As a result of the COVID-19 pandemic, many practices have had to make changes to their policies, workflows, and treatment patterns to continue to deliver quality outcomes without compromising the safety of their patients and staff.
During this roundtable Q&A, leading radiation oncology professionals, Louis Potters, MD, Josh Heinzerling, MD, and Stewart Gaede, PhD, discussed topics relating to patient safety and infection prevention and shared their experiences within their respective practices.
Topics of discussion included:
- Delivering hypofractionation without compromising safety
- Departmental policy changes and implications
- Adapting to fluctuating patient volumes
- Infection prevention and motion management
- Lasting impacts of COVID-19 within radiation oncology practices
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Dr. Heinzerling, MD:
Radiation Oncologist, Lavine Cancer Institute / Atrium Health
Dr. Heinzerling completed his undergraduate education at Wake Forest University and received his medical degree from University of Texas Southwestern Medical school. He completed his residency at Carilion Clinic in Roanoke, VA, as well as University of Texas Southwestern Medical Center, where he was Chief Resident from 2011-2012. He has completed postgraduate and post-doctorate training in clinical prostate brachytherapy at MD Anderson Cancer Center. Dr. Heinzerling is particularly interested in motion management, SBRT, and the role advancing technology plays in allowing for more accurate radiation therapy treatments for his patients. He is currently employed by Southeast Radiation Oncology Group, and is a Radiation Oncologist at Levine Cancer Institute and Atrium Health in Charlotte, NC.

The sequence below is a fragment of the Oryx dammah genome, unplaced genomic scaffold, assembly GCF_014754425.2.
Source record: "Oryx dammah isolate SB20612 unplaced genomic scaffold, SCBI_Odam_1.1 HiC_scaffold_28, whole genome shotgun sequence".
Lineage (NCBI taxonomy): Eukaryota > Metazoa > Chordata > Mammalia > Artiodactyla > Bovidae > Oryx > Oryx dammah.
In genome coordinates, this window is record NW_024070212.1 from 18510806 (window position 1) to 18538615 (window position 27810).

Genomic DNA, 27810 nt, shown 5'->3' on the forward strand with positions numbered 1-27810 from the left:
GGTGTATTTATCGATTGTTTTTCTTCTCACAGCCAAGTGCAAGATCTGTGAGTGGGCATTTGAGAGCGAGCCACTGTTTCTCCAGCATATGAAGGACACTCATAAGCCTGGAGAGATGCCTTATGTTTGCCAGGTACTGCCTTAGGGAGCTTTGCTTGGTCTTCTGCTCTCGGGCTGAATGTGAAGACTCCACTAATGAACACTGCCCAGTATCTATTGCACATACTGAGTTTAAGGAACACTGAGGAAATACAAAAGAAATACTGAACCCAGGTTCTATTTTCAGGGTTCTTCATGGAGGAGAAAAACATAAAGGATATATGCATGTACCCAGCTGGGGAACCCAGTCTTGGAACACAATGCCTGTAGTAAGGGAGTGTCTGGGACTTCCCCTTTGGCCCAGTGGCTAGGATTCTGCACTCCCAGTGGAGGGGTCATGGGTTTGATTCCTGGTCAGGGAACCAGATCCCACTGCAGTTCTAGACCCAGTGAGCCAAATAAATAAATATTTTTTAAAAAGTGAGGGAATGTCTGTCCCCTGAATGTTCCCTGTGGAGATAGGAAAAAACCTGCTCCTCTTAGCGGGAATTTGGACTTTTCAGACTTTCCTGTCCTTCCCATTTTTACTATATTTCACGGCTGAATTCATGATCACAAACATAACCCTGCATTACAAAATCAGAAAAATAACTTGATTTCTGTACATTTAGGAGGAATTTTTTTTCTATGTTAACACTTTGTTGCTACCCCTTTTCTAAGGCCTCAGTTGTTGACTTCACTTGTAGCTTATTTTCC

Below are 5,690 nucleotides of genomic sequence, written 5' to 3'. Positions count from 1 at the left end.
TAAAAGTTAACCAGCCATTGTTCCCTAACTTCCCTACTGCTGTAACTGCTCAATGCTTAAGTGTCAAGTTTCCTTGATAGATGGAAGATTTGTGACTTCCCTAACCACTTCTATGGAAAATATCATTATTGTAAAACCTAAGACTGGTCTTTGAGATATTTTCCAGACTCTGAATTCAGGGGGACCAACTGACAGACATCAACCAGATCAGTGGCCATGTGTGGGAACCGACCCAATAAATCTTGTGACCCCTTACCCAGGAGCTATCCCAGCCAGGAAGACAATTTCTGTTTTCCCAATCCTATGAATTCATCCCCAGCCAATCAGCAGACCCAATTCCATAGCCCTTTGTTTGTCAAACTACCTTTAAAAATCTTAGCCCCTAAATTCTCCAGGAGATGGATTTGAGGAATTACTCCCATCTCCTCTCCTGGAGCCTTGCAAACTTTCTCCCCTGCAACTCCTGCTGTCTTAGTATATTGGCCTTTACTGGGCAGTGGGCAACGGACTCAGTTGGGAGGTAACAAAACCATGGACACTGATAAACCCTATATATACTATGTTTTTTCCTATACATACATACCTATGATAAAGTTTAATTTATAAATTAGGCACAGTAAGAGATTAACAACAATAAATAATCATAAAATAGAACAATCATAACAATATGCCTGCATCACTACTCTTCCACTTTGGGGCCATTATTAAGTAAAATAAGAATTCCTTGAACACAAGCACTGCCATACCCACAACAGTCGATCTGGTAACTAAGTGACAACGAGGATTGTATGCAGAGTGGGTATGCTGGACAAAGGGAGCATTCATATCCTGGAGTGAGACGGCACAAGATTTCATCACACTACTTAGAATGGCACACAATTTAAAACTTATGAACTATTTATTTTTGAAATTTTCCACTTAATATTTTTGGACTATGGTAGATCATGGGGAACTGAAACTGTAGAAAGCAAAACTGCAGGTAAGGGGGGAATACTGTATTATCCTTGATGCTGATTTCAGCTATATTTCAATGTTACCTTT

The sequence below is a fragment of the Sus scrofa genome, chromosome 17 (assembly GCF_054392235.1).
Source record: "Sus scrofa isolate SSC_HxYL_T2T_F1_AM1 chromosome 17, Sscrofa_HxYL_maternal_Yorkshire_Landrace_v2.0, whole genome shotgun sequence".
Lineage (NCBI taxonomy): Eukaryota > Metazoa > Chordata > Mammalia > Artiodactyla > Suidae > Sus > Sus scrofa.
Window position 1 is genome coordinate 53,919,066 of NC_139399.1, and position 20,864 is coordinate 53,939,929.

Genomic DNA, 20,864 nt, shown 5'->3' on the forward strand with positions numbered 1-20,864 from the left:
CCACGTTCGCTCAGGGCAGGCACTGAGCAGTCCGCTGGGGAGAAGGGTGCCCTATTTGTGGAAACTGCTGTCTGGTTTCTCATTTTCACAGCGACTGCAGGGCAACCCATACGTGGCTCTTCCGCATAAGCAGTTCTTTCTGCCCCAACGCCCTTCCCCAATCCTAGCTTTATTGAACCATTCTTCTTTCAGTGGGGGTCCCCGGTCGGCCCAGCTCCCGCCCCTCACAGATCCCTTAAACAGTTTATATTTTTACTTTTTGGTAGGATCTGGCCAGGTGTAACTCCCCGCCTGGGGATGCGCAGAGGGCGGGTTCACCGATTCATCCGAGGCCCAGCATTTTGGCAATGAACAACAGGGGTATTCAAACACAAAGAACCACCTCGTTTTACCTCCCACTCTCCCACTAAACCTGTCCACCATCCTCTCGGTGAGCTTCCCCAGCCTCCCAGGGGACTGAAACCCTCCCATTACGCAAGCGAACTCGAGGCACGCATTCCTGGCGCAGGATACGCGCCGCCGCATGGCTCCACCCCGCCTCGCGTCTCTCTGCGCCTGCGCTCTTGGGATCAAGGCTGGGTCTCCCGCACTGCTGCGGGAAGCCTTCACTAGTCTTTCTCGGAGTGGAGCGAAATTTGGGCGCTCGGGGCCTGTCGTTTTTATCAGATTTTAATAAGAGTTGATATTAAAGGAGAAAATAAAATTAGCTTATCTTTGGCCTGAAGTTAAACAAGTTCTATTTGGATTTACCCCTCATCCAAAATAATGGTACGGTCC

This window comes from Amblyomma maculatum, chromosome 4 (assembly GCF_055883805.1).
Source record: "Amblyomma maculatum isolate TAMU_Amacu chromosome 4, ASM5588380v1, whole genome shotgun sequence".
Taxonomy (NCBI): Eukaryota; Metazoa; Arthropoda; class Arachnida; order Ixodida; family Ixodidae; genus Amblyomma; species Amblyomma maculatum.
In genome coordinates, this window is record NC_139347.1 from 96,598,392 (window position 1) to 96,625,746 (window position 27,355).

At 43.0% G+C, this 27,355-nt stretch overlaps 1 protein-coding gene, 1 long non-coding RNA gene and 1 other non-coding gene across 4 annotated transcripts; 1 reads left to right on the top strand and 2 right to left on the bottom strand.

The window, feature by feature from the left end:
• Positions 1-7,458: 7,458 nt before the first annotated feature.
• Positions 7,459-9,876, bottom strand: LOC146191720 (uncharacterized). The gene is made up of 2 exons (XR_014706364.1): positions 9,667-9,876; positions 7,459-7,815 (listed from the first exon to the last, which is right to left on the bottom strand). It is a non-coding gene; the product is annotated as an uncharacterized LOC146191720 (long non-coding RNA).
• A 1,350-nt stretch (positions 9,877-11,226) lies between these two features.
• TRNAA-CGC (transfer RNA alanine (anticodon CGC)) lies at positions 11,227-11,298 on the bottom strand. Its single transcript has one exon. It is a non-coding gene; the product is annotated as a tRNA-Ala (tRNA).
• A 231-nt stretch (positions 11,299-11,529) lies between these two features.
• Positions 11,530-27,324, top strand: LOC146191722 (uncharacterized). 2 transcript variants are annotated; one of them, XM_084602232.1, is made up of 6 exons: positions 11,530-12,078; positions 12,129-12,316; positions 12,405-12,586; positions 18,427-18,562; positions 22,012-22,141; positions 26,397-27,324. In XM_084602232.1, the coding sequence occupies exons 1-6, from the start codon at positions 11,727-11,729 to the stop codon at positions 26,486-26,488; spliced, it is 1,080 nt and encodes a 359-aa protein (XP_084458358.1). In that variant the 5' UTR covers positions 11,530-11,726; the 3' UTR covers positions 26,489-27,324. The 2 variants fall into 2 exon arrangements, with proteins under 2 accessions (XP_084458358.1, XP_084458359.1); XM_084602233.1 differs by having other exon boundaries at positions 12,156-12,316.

Dr. Stewart Gaede PhD MCCPM:
Adademic Medical Physicist, London Regional Cancer Program
Dr. Stewart Gaede is a Medical Physicist at the London Regional Cancer Program, London Health Sciences Centre (LHSC). He is the clinical lead for respiratory motion management, computed tomography (CT) simulation, and stereotactic body radiation therapy (SBRT).
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Dr. Louis Potters, MD
Radiation Oncologist and Chairman, Department of Radiation Medicine, Northwell Health
Louis Potters, MD, FACR, FASTRO is chairman of the Department of Radiation Medicine at Northwell Health and professor at the Zucker School of Medicine at Hofstra/Northwell. He is also immediate past Chair of the Northwell Health Physician Partners Board of Governors and executive Committee.
Dr. Potters is a practicing radiation oncologist and an internationally recognized expert in the management and treatment of prostate cancer. He has authored more than 100 publications, book chapters and editorials. Board-certified in internal medicine and radiation oncology, Dr. Potters previously served as Medical Director of the New York Prostate Institute, a not-for-profit research program and is a past associate member of radiation oncology at Memorial Sloan Kettering Cancer Center. He received his medical degree from the New Jersey Medical School (Now Rutgers Medical School), and his undergraduate degree from Emory University.
Dr. Potters has served as a board member and in many other leadership roles for the American Society of Radiation Oncology and other medical societies. He has authored several key national cancer treatment guideline documents for radiation oncology. Dr. Potters has been a consultant for the US Nuclear Regulatory Commission, the National Quality Forum and the Agency for Healthcare Research and Quality. He has served as an executive committee member for the American College of Surgeons Commission on Cancer program, and has served on several US Department of Health and Human Services committees and panels. He is a senior editor of Practical Radiation Oncology, on the editorial board of Oncology and Brachytherapy and reviews for other medical journals.
Dr. Potters oversees one of the largest radiation oncology departments with a faculty and staff devoted to excellent patient care, research and the education of tomorrow’s oncologists. The department is recognized as a pioneer for high quality and safe cancer care through its Smarter Radiation Oncology initiative.
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